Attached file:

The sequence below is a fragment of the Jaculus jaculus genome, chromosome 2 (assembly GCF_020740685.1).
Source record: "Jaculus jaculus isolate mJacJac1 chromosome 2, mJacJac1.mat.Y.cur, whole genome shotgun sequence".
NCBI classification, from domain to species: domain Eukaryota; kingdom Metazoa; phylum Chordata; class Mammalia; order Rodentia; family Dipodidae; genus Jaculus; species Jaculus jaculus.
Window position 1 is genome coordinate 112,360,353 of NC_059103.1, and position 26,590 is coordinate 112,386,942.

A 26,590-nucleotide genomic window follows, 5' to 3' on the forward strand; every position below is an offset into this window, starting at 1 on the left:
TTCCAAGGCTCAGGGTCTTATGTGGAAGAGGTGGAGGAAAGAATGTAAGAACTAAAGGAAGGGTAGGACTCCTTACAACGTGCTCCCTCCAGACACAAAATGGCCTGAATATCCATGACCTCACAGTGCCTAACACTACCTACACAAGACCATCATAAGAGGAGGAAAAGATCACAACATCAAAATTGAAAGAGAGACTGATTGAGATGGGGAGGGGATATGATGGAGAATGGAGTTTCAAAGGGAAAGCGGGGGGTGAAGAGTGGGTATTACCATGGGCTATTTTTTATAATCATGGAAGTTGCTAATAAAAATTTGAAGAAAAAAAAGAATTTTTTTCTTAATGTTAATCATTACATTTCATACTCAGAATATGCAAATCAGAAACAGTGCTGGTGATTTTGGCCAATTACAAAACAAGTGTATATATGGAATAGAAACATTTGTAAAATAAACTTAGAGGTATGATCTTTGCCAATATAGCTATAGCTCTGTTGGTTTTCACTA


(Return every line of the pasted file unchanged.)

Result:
The sequence below is a fragment of the Jaculus jaculus genome, chromosome 2 (assembly GCF_020740685.1).
Source record: "Jaculus jaculus isolate mJacJac1 chromosome 2, mJacJac1.mat.Y.cur, whole genome shotgun sequence".
NCBI classification, from domain to species: domain Eukaryota; kingdom Metazoa; phylum Chordata; class Mammalia; order Rodentia; family Dipodidae; genus Jaculus; species Jaculus jaculus.
Window position 1 is genome coordinate 112,360,353 of NC_059103.1, and position 26,590 is coordinate 112,386,942.

A 26,590-nucleotide genomic window follows, 5' to 3' on the forward strand; every position below is an offset into this window, starting at 1 on the left:
TTCCAAGGCTCAGGGTCTTATGTGGAAGAGGTGGAGGAAAGAATGTAAGAACTAAAGGAAGGGTAGGACTCCTTACAACGTGCTCCCTCCAGACACAAAATGGCCTGAATATCCATGACCTCACAGTGCCTAACACTACCTACACAAGACCATCATAAGAGGAGGAAAAGATCACAACATCAAAATTGAAAGAGAGACTGATTGAGATGGGGAGGGGATATGATGGAGAATGGAGTTTCAAAGGGAAAGCGGGGGGTGAAGAGTGGGTATTACCATGGGCTATTTTTTATAATCATGGAAGTTGCTAATAAAAATTTGAAGAAAAAAAAGAATTTTTTTCTTAATGTTAATCATTACATTTCATACTCAGAATATGCAAATCAGAAACAGTGCTGGTGATTTTGGCCAATTACAAAACAAGTGTATATATGGAATAGAAACATTTGTAAAATAAACTTAGAGGTATGATCTTTGCCAATATAGCTATAGCTCTGTTGGTTTTCACTA